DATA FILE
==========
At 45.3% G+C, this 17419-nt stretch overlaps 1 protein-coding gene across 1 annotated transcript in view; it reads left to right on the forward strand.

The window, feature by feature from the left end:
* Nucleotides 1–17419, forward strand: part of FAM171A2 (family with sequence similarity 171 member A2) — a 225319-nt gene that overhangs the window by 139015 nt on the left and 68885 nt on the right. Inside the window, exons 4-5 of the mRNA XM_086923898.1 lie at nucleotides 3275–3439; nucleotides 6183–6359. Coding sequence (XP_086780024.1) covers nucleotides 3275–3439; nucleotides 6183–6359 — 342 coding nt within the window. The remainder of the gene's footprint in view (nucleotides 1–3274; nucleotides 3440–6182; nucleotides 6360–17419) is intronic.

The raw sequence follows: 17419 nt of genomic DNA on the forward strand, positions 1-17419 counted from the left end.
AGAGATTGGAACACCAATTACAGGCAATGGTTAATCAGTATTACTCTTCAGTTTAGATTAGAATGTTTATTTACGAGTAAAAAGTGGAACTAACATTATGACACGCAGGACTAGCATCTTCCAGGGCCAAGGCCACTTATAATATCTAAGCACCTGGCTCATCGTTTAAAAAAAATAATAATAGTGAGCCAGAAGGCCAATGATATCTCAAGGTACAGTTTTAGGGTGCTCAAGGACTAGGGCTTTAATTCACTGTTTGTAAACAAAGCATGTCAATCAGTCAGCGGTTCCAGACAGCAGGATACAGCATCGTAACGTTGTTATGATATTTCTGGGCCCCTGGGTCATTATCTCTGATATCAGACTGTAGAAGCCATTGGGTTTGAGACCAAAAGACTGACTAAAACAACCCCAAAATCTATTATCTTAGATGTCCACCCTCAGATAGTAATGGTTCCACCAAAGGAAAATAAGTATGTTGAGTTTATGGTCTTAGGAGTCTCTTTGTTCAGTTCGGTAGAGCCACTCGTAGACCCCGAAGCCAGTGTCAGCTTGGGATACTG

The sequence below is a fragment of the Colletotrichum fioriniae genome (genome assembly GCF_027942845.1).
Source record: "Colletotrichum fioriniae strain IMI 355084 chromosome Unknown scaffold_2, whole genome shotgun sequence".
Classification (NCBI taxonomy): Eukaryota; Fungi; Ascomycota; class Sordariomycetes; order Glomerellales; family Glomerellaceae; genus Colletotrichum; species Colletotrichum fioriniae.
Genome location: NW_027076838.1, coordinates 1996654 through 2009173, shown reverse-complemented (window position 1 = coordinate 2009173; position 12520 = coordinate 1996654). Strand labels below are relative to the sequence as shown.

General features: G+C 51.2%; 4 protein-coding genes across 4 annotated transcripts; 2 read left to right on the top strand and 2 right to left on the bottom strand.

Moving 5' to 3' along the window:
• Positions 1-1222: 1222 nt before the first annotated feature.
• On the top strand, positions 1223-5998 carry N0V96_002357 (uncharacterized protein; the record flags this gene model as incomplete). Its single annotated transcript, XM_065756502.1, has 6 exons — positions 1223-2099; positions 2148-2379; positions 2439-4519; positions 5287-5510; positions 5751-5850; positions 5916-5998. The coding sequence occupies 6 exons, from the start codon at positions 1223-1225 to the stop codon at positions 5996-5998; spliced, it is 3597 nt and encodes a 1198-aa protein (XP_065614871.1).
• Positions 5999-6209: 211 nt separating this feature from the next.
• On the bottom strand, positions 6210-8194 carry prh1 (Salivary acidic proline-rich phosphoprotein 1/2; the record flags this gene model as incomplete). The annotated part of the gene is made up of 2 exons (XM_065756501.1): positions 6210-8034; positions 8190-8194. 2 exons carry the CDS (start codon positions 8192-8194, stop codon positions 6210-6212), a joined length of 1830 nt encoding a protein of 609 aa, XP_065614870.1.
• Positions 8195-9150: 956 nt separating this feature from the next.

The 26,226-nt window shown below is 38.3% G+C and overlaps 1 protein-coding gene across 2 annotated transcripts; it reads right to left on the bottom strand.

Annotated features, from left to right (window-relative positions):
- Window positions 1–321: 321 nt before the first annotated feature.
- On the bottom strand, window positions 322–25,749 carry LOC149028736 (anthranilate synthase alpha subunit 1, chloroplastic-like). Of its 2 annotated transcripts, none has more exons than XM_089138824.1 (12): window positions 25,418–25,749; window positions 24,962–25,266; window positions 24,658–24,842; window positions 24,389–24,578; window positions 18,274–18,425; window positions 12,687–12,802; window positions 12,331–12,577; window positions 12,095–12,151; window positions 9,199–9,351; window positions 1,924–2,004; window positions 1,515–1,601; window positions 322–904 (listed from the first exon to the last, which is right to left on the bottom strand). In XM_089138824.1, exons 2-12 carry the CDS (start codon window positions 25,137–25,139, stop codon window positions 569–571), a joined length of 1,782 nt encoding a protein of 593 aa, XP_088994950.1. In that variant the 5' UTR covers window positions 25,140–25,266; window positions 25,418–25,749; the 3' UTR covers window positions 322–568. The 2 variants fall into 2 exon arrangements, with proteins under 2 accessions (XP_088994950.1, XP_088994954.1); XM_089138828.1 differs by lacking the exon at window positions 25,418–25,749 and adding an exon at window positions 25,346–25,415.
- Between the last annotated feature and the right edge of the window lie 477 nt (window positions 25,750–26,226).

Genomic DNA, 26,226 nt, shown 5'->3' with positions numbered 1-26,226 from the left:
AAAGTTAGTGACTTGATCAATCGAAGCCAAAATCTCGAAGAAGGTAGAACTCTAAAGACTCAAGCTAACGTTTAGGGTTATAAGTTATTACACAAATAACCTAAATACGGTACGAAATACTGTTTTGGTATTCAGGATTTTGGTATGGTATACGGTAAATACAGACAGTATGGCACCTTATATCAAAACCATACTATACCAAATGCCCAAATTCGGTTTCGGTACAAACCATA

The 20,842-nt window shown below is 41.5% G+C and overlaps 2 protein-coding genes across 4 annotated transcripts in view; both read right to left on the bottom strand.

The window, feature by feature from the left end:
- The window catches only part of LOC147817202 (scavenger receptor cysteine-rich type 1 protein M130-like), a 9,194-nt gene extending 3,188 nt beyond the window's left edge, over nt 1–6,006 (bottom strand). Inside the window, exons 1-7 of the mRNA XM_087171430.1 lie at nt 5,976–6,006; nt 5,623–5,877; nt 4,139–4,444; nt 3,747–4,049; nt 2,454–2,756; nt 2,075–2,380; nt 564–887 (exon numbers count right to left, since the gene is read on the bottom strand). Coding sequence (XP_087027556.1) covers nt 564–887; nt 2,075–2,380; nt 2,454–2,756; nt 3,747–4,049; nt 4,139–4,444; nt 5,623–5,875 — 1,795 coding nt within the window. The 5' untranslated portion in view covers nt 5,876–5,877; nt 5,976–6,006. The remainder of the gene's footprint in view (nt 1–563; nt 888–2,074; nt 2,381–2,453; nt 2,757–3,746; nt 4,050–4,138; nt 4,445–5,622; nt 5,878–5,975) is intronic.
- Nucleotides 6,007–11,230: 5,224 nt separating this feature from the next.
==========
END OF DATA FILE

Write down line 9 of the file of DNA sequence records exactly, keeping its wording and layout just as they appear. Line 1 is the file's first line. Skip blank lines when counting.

Genome location: NW_027076838.1, coordinates 1996654 through 2009173, shown reverse-complemented (window position 1 = coordinate 2009173; position 12520 = coordinate 1996654). Strand labels below are relative to the sequence as shown.